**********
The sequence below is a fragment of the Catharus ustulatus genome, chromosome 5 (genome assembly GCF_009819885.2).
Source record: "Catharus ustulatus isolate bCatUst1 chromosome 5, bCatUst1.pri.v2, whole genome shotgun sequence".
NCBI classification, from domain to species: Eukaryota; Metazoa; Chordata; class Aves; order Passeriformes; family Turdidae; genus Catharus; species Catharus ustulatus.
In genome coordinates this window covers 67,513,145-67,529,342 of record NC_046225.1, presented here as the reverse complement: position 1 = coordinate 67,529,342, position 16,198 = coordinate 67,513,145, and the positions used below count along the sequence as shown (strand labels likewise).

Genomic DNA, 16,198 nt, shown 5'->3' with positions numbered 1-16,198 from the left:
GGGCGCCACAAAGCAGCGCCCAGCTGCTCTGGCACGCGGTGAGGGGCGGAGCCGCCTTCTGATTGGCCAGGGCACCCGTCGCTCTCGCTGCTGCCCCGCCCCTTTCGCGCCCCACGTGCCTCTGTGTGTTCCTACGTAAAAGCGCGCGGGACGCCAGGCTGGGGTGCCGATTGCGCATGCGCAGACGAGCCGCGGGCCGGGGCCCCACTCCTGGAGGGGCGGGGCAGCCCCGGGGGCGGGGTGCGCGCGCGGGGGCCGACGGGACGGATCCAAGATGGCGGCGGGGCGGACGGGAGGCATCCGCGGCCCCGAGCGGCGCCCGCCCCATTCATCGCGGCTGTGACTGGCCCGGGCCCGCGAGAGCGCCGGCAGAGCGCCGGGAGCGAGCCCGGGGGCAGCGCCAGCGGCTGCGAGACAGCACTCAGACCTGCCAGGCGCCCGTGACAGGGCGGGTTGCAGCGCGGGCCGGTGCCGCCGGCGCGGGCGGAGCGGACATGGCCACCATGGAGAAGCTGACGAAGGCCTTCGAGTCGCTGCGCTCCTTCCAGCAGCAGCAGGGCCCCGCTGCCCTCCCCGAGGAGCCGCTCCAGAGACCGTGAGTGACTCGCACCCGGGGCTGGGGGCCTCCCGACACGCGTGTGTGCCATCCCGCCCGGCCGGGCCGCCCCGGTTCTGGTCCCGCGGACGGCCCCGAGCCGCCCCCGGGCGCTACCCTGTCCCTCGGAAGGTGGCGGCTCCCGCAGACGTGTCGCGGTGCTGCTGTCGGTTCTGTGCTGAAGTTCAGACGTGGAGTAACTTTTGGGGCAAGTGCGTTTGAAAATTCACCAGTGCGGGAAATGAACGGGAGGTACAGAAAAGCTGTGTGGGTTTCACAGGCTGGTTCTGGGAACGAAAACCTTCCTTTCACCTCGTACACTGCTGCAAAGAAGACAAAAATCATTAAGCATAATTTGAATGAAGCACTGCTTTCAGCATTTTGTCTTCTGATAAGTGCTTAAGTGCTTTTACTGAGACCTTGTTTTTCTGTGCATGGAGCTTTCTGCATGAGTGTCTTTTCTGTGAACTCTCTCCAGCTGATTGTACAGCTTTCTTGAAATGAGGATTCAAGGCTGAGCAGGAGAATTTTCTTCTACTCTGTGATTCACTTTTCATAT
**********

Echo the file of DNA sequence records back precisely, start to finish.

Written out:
The sequence below is a fragment of the Catharus ustulatus genome, chromosome 5 (genome assembly GCF_009819885.2).
Source record: "Catharus ustulatus isolate bCatUst1 chromosome 5, bCatUst1.pri.v2, whole genome shotgun sequence".
NCBI classification, from domain to species: Eukaryota; Metazoa; Chordata; class Aves; order Passeriformes; family Turdidae; genus Catharus; species Catharus ustulatus.
In genome coordinates this window covers 67,513,145-67,529,342 of record NC_046225.1, presented here as the reverse complement: position 1 = coordinate 67,529,342, position 16,198 = coordinate 67,513,145, and the positions used below count along the sequence as shown (strand labels likewise).

Genomic DNA, 16,198 nt, shown 5'->3' with positions numbered 1-16,198 from the left:
GGGCGCCACAAAGCAGCGCCCAGCTGCTCTGGCACGCGGTGAGGGGCGGAGCCGCCTTCTGATTGGCCAGGGCACCCGTCGCTCTCGCTGCTGCCCCGCCCCTTTCGCGCCCCACGTGCCTCTGTGTGTTCCTACGTAAAAGCGCGCGGGACGCCAGGCTGGGGTGCCGATTGCGCATGCGCAGACGAGCCGCGGGCCGGGGCCCCACTCCTGGAGGGGCGGGGCAGCCCCGGGGGCGGGGTGCGCGCGCGGGGGCCGACGGGACGGATCCAAGATGGCGGCGGGGCGGACGGGAGGCATCCGCGGCCCCGAGCGGCGCCCGCCCCATTCATCGCGGCTGTGACTGGCCCGGGCCCGCGAGAGCGCCGGCAGAGCGCCGGGAGCGAGCCCGGGGGCAGCGCCAGCGGCTGCGAGACAGCACTCAGACCTGCCAGGCGCCCGTGACAGGGCGGGTTGCAGCGCGGGCCGGTGCCGCCGGCGCGGGCGGAGCGGACATGGCCACCATGGAGAAGCTGACGAAGGCCTTCGAGTCGCTGCGCTCCTTCCAGCAGCAGCAGGGCCCCGCTGCCCTCCCCGAGGAGCCGCTCCAGAGACCGTGAGTGACTCGCACCCGGGGCTGGGGGCCTCCCGACACGCGTGTGTGCCATCCCGCCCGGCCGGGCCGCCCCGGTTCTGGTCCCGCGGACGGCCCCGAGCCGCCCCCGGGCGCTACCCTGTCCCTCGGAAGGTGGCGGCTCCCGCAGACGTGTCGCGGTGCTGCTGTCGGTTCTGTGCTGAAGTTCAGACGTGGAGTAACTTTTGGGGCAAGTGCGTTTGAAAATTCACCAGTGCGGGAAATGAACGGGAGGTACAGAAAAGCTGTGTGGGTTTCACAGGCTGGTTCTGGGAACGAAAACCTTCCTTTCACCTCGTACACTGCTGCAAAGAAGACAAAAATCATTAAGCATAATTTGAATGAAGCACTGCTTTCAGCATTTTGTCTTCTGATAAGTGCTTAAGTGCTTTTACTGAGACCTTGTTTTTCTGTGCATGGAGCTTTCTGCATGAGTGTCTTTTCTGTGAACTCTCTCCAGCTGATTGTACAGCTTTCTTGAAATGAGGATTCAAGGCTGAGCAGGAGAATTTTCTTCTACTCTGTGATTCACTTTTCATAT